A two-day urban resilience and climate adaptation forum, sponsored by UN-Habitat and facilitated by scientific experts from RMIT University, Melbourne, was held at the Commonwealth Youth Programme Conference Centre, Panatina, on the 4th and 5th of August.
Professor Darryn McEvoy, leader of the Climate Change Adaptation Program at RMIT University, says that “the event provided a valuable opportunity for different stakeholders to contribute to the development of a climate action plan for Honiara”.
This builds on a UN-Habitat vulnerability assessment carried out in 2013/14 and community consultation activities in May 2015, and moves the climate adaptation process beyond assessments to the actual implementation of actions on the ground. It will be the first comprehensive urban resilience and climate adaptation plan for any city in the Pacific”.
The first day of the forum, attended by 75 participants, focused at the Government level and was used to identify and endorse key climate and resilience objectives for different wards in the city, as well as highlighting actions that are needed city-wide.
Lord Mayor Alfrence Fatai formally opened the forum, highlighting the need for effective partnerships for achieving action and also raising the potential role of the Council for coordinating the range of activities being carried out in the city.
Important contributions by the Deputy Mayor, Eddie Ngava and Town Clerk, Charles Kelly, throughout the day, provided further evidence of the high-level support of the council to the development of an action plan that increases the climate resilience and liveability of Honiara.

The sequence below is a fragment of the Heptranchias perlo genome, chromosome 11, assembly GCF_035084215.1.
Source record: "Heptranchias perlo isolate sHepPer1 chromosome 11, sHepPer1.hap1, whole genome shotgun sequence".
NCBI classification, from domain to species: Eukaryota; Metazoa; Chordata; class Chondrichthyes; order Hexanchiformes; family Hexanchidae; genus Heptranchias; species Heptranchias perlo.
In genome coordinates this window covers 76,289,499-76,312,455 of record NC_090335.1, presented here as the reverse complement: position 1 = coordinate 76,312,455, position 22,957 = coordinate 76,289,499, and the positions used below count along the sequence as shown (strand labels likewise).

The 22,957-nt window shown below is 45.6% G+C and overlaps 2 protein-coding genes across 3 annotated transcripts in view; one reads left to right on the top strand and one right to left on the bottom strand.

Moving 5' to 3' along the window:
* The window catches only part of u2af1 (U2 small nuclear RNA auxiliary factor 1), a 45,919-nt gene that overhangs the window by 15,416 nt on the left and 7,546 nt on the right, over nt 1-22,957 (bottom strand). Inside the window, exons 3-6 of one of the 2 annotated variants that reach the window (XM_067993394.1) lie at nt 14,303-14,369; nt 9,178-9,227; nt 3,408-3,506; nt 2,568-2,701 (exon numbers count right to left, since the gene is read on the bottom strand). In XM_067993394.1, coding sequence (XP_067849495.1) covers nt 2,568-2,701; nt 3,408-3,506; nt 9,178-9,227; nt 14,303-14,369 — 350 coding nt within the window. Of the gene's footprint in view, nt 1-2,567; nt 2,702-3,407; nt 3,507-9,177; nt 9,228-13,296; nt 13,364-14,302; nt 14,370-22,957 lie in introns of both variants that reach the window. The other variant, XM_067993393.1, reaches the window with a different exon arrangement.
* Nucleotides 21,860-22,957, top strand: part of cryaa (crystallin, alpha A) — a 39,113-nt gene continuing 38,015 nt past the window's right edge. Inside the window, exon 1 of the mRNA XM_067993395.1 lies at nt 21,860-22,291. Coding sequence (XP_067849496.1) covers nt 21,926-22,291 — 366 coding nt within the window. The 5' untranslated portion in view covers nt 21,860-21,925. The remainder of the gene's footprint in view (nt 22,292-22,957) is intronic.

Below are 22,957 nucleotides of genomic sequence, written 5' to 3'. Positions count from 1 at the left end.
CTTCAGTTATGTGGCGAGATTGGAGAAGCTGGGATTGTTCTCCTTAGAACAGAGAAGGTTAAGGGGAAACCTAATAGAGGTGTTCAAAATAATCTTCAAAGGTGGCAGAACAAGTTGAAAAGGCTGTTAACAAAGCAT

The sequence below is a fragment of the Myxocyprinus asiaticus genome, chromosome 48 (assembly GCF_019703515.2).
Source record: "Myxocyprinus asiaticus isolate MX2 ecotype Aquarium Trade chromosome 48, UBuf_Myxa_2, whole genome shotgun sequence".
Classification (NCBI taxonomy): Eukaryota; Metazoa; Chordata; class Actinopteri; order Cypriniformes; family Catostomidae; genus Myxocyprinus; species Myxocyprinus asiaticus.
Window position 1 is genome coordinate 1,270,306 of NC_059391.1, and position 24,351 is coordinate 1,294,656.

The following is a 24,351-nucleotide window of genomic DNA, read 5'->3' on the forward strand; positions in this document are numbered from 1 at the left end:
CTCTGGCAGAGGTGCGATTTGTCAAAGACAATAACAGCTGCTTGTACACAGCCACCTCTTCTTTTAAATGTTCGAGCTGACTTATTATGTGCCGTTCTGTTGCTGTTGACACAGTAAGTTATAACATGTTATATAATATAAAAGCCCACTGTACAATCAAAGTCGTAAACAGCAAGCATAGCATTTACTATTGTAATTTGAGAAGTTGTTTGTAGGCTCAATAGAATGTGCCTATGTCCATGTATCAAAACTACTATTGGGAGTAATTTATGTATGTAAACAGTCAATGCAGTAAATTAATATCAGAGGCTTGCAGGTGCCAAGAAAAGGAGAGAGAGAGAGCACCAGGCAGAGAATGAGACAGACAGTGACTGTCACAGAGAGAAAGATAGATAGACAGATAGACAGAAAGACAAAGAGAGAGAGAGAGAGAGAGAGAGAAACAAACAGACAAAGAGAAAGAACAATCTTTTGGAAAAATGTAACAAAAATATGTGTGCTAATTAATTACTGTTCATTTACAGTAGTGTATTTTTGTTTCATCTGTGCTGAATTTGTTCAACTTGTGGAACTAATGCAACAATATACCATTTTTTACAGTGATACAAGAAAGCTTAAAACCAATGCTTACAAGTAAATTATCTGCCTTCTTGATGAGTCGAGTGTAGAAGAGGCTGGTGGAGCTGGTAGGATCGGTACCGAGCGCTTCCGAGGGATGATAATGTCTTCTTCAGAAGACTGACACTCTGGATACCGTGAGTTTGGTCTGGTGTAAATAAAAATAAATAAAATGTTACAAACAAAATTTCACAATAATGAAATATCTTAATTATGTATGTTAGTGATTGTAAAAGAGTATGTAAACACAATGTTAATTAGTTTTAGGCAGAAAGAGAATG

The importance of collaborative action for responding to the challenges of climate change was also showcased by support from key ministries – Stanley Wale (PS, Ministry of Land, Housing and Survey) and Chanel Iroi (US, Ministry of Environment, Climate Change and Disaster Management), as well as the involvement of Charles Sisima (Deputy PS, Guadacanal Provincial Council) to introduce important cross-boundary issues and the challenges facing Greater Honiara.
Alexei Trundle, lead RMIT researcher on the climate resilience plan, stressed that the “attendance of a wide range of community representatives ensured that a range of voices contributed to the discussions and that the final action plan will be informed and owned by local communities.
All citizens have a role to play in moving towards more resilient neighbourhoods and a more liveable city”.
Day two provided the platform for NGOs, community organisations, donors and funders to go into more detail about priority actions for wards and the city as a whole, how they can be implemented, and to identify the champions and partnership opportunities that are needed to take the actions forward.
Findings from this important multi-stakeholder forum will be used to inform the development of a formal urban resilience and climate adaptation plan for Honiara which will be endorsed and supported by Honiara City Council and the Ministries of Ministry of Land, Housing and Survey, and the Ministry of Environment, Climate Change and Disaster Management.
Bernhard Barth of UN-Habitat says that “the work in Honiara is an important example of planning for climate change, and will form an important part of the UN-Habitat Cities and Climate Change Initiative in the Pacific.
UN-Habitat, together with international partners such as UNDP, remains committed to strengthening urban resilience in the Solomon Islands”.
The Honiara Urban Resilience and Climate Adaptation Plan will be launched later in 2015.
Organisers also acknowledge and remember the life of Moira McEvoy, Professor Darryn McEvoy’s mother who passed away in Scotland the day the action plan took hold at the Honiara Forum.
In her memory this climate action plan will be implemented.
Honiara City Council is the local governing unit for the City of Honiara.
The Council plays a major role in the city’s development and is responsible for over $500 million of infrastructure including sports and recreation facilities, markets, libraries, parks, schools and health clinics.
The Council also provides over 100 services and programs for local communities. Every time a person leaves their house they are using services provided by the Council.